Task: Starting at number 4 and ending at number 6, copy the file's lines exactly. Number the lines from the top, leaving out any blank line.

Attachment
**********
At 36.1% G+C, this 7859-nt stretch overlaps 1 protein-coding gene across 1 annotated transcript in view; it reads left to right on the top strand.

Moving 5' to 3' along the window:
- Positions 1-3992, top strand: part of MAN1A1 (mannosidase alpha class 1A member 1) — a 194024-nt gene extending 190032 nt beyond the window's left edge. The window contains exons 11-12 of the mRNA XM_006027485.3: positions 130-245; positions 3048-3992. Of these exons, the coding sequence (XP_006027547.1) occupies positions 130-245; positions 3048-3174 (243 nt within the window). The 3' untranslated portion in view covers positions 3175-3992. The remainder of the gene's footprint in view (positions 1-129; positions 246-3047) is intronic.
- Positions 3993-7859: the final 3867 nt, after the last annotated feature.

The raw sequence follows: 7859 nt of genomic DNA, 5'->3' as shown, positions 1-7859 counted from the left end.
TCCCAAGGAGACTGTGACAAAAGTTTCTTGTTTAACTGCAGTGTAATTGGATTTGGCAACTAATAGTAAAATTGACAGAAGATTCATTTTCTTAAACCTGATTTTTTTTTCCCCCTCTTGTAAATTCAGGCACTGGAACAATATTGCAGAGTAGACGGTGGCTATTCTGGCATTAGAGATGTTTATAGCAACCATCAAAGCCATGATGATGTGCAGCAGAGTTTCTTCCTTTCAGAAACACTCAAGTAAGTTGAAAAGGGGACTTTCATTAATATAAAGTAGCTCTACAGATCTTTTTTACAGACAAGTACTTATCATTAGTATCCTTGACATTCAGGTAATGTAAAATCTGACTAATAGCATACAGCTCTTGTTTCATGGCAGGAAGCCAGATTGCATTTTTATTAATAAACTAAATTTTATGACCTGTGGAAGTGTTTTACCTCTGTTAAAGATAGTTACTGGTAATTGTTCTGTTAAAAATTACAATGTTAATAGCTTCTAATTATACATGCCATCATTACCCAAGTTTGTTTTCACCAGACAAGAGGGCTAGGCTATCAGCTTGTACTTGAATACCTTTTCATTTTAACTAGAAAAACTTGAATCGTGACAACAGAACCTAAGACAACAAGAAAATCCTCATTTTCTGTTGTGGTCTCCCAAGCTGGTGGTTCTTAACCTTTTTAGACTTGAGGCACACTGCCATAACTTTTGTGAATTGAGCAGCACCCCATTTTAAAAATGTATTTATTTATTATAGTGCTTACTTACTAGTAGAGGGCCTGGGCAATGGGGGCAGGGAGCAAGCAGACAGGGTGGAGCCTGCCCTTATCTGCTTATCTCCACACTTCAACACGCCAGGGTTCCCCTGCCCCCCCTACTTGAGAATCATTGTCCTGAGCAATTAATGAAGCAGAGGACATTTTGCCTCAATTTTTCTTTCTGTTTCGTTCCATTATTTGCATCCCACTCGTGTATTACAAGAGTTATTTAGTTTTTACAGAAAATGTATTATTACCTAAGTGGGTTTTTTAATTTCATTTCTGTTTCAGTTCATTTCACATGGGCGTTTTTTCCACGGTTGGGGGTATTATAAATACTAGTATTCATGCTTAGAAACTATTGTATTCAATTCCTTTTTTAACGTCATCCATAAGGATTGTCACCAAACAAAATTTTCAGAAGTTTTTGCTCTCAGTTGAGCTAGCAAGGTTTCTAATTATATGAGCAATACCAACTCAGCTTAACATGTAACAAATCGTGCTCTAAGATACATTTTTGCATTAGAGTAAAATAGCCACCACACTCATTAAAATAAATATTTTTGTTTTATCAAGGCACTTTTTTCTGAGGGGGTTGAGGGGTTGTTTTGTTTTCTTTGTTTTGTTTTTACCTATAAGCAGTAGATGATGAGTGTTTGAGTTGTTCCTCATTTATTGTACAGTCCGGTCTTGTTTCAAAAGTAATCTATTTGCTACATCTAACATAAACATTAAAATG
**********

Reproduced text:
- Positions 3993-7859: the final 3867 nt, after the last annotated feature.

The raw sequence follows: 7859 nt of genomic DNA, 5'->3' as shown, positions 1-7859 counted from the left end.
TCCCAAGGAGACTGTGACAAAAGTTTCTTGTTTAACTGCAGTGTAATTGGATTTGGCAACTAATAGTAAAATTGACAGAAGATTCATTTTCTTAAACCTGATTTTTTTTTCCCCCTCTTGTAAATTCAGGCACTGGAACAATATTGCAGAGTAGACGGTGGCTATTCTGGCATTAGAGATGTTTATAGCAACCATCAAAGCCATGATGATGTGCAGCAGAGTTTCTTCCTTTCAGAAACACTCAAGTAAGTTGAAAAGGGGACTTTCATTAATATAAAGTAGCTCTACAGATCTTTTTTACAGACAAGTACTTATCATTAGTATCCTTGACATTCAGGTAATGTAAAATCTGACTAATAGCATACAGCTCTTGTTTCATGGCAGGAAGCCAGATTGCATTTTTATTAATAAACTAAATTTTATGACCTGTGGAAGTGTTTTACCTCTGTTAAAGATAGTTACTGGTAATTGTTCTGTTAAAAATTACAATGTTAATAGCTTCTAATTATACATGCCATCATTACCCAAGTTTGTTTTCACCAGACAAGAGGGCTAGGCTATCAGCTTGTACTTGAATACCTTTTCATTTTAACTAGAAAAACTTGAATCGTGACAACAGAACCTAAGACAACAAGAAAATCCTCATTTTCTGTTGTGGTCTCCCAAGCTGGTGGTTCTTAACCTTTTTAGACTTGAGGCACACTGCCATAACTTTTGTGAATTGAGCAGCACCCCATTTTAAAAATGTATTTATTTATTATAGTGCTTACTTACTAGTAGAGGGCCTGGGCAATGGGGGCAGGGAGCAAGCAGACAGGGTGGAGCCTGCCCTTATCTGCTTATCTCCACACTTCAACACGCCAGGGTTCCCCTGCCCCCCCTACTTGAGAATCATTGTCCTGAGCAATTAATGAAGCAGAGGACATTTTGCCTCAATTTTTCTTTCTGTTTCGTTCCATTATTTGCATCCCACTCGTGTATTACAAGAGTTATTTAGTTTTTACAGAAAATGTATTATTACCTAAGTGGGTTTTTTAATTTCATTTCTGTTTCAGTTCATTTCACATGGGCGTTTTTTCCACGGTTGGGGGTATTATAAATACTAGTATTCATGCTTAGAAACTATTGTATTCAATTCCTTTTTTAACGTCATCCATAAGGATTGTCACCAAACAAAATTTTCAGAAGTTTTTGCTCTCAGTTGAGCTAGCAAGGTTTCTAATTATATGAGCAATACCAACTCAGCTTAACATGTAACAAATCGTGCTCTAAGATACATTTTTGCATTAGAGTAAAATAGCCACCACACTCATTAAAATAAATATTTTTGTTTTATCAAGGCACTTTTTTCTGAGGGGGTTGAGGGGTTGTTTTGTTTTCTTTGTTTTGTTTTTACCTATAAGCAGTAGATGATGAGTGTTTGAGTTGTTCCTCATTTATTGTACAGTCCGGTCTTGTTTCAAAAGTAATCTATTTGCTACATCTAACATAAACATTAAAATG